by Eyemo
WWII Rifles being carried like SLRs...Empty German bread bags.

Posted: Mon Feb 23, 2009 2:35 pm
by Phil the Grips
People wearing their clothes in the same way they do modern jeans and T-shirts- mainly at the wrong waistline.

Posted: Mon Feb 23, 2009 2:47 pm
by Alice the Huswyf
YES YES YES!

A whole generation has grown up thinking that your waist is somewhere around your hips - which is fine - unless you are doing C15th reenactment.

C15th - natural 1980's waists - and all the young women have their belts worn on their hips - C14th style. Now that is just a huge timeshift, but for all the youngsters trying to wear any natural-waisted period of breech /pantaloon/trowser/slacks on their hips will not only look deeply odd but will also tear the groin seems as they try to walk 'through' rather than 'with' the crotch* and inner seams.

Also pulling period jackets/cotes/coats on as if they are of a modern high-necked cut. The hemline rises at the back, the shoulders twist forwards and the whole body swings down and back most oddly. Put it on, shrug a lot, swing your arms and hump your shoulders up and down to let the garment sit where it is cut to sit. You will look and move so much better.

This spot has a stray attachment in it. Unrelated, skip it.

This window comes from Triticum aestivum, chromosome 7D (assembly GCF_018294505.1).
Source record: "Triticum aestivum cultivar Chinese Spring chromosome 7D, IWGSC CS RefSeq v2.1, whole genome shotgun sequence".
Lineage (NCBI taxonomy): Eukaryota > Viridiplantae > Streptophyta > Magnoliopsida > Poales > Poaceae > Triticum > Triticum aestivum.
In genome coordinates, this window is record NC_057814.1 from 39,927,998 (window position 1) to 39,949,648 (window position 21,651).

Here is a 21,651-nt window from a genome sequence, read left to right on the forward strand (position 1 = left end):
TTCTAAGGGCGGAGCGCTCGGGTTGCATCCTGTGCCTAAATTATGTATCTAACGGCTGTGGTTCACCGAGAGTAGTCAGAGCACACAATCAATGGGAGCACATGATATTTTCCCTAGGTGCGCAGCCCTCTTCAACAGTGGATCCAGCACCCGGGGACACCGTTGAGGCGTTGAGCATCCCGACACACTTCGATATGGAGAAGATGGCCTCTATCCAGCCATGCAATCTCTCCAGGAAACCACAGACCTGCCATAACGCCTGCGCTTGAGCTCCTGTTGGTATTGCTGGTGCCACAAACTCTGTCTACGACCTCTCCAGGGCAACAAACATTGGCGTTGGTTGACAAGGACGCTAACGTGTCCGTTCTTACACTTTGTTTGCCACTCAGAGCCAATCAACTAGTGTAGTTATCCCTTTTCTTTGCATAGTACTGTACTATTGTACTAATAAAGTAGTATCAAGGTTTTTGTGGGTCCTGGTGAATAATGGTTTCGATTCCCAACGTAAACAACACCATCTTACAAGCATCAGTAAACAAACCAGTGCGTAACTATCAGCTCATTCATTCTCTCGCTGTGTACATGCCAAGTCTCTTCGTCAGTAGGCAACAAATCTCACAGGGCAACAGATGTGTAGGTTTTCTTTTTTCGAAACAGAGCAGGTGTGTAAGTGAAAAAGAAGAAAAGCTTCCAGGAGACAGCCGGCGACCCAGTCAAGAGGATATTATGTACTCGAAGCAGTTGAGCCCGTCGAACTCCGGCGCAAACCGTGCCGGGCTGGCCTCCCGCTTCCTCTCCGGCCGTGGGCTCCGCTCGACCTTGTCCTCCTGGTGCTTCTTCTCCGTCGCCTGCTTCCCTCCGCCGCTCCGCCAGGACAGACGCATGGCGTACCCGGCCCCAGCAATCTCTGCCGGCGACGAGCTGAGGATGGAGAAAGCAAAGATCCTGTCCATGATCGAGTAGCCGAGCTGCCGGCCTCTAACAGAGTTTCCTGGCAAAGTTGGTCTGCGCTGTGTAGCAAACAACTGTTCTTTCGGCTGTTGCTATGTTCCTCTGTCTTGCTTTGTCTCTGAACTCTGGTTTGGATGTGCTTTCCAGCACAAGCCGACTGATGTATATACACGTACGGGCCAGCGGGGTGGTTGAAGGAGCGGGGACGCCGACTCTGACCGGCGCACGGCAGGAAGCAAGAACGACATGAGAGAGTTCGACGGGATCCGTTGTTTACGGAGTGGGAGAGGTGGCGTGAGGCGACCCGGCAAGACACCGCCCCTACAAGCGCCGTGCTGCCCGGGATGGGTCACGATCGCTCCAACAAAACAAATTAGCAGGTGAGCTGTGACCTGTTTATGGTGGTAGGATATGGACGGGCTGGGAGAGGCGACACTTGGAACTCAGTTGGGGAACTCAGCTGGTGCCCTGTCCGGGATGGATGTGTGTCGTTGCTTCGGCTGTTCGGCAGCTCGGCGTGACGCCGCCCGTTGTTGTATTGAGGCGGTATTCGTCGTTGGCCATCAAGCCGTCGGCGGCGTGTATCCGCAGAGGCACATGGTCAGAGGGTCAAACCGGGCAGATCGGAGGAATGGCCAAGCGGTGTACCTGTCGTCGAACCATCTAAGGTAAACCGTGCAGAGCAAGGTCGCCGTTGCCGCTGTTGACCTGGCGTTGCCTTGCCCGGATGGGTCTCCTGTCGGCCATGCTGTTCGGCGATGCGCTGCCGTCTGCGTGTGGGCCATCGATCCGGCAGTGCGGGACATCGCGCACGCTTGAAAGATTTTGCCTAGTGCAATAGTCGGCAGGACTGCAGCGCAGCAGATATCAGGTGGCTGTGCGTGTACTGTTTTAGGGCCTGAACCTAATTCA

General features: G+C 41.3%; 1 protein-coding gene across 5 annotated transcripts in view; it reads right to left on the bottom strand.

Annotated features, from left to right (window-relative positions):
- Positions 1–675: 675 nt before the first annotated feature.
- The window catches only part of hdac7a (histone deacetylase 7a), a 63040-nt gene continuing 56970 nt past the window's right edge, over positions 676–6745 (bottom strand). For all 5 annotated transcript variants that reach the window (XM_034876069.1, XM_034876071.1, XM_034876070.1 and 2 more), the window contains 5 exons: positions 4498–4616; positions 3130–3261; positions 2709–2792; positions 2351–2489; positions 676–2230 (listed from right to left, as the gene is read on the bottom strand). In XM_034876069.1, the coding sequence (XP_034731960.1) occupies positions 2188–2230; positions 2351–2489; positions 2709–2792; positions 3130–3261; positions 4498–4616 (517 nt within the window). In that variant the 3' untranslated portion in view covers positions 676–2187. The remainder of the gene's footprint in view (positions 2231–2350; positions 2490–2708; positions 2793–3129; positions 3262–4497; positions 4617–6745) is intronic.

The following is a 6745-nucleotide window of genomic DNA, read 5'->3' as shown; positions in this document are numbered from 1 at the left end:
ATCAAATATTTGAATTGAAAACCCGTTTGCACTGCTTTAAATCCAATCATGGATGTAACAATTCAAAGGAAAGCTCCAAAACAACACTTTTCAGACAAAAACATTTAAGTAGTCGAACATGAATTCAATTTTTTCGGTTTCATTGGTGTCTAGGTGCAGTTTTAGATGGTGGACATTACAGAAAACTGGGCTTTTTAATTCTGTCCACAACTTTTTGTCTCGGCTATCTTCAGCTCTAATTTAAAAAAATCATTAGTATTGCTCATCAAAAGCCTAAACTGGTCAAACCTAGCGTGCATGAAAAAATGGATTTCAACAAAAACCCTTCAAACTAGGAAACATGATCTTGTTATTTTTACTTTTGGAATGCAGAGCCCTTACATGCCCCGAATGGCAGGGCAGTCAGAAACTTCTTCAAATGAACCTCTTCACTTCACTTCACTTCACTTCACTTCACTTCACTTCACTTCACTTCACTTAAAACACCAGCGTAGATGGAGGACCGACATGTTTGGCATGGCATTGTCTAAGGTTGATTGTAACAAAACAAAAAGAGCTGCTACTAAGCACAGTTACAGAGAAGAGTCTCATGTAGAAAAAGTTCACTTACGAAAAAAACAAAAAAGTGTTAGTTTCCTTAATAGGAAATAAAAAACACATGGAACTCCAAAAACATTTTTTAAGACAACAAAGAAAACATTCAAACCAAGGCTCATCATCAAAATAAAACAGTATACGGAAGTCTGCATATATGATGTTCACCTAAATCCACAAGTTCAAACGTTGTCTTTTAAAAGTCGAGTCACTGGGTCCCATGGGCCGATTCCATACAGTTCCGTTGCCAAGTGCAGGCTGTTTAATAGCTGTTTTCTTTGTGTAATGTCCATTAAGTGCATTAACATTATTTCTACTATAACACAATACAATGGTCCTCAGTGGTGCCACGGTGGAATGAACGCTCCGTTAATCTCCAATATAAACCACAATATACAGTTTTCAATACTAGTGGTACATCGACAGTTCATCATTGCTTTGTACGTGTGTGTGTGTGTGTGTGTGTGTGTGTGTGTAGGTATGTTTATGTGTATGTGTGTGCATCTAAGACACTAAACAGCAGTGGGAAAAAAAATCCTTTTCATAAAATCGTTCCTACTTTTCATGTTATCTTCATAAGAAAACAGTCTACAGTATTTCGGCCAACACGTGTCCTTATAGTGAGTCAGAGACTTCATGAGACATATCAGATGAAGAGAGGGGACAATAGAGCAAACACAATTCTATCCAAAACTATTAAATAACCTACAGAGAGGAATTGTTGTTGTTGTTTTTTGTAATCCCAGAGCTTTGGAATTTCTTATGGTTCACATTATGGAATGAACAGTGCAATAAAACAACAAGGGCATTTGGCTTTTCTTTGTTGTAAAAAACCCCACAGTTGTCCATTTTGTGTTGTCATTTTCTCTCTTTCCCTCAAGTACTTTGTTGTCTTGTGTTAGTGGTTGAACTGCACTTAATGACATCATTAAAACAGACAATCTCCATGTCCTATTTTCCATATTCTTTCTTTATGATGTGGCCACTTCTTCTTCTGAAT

NOTE: if you can't do it in the garment, then you aren't expected to do it in that period. The cut of clotheses conforms to expected activity, hence shoulders back in the C18th (tight, high armscyes) and bravos in hose having to squat knees-together like young ladies (bias cut wool can only deal with stretch two ways, not three, like jeans).

It constantly fascinates me how putting unbelievers into well-cut period lothing transforms their posture and body posture language within minutes.



* Old-timers will know how I can foam at misuse of THIS word

Posted: Mon Feb 23, 2009 2:52 pm
by Shadowcat
Alice the Huswyf wrote:
Suzi - have you ever found yourself buying modern shoes that 'pass' for a period that you don't do, just in case you might possibly dress in it at some later point ?


How did you guess? You've been looking in my wardrobe!

Suzi

Posted: Mon Feb 23, 2009 2:54 pm
by Alice the Huswyf
NO - but it was a good guess, wasn't it? Why do you think I was selling off men's Norman boots?

Eyemo - I get the gun position - but why EMPTY german bread bags?

Posted: Mon Feb 23, 2009 3:51 pm
by Mad Mab
Alice the Huswyf wrote:
It constantly fascinates me how putting unbelievers into well-cut period lothing transforms their posture and body posture language within minutes.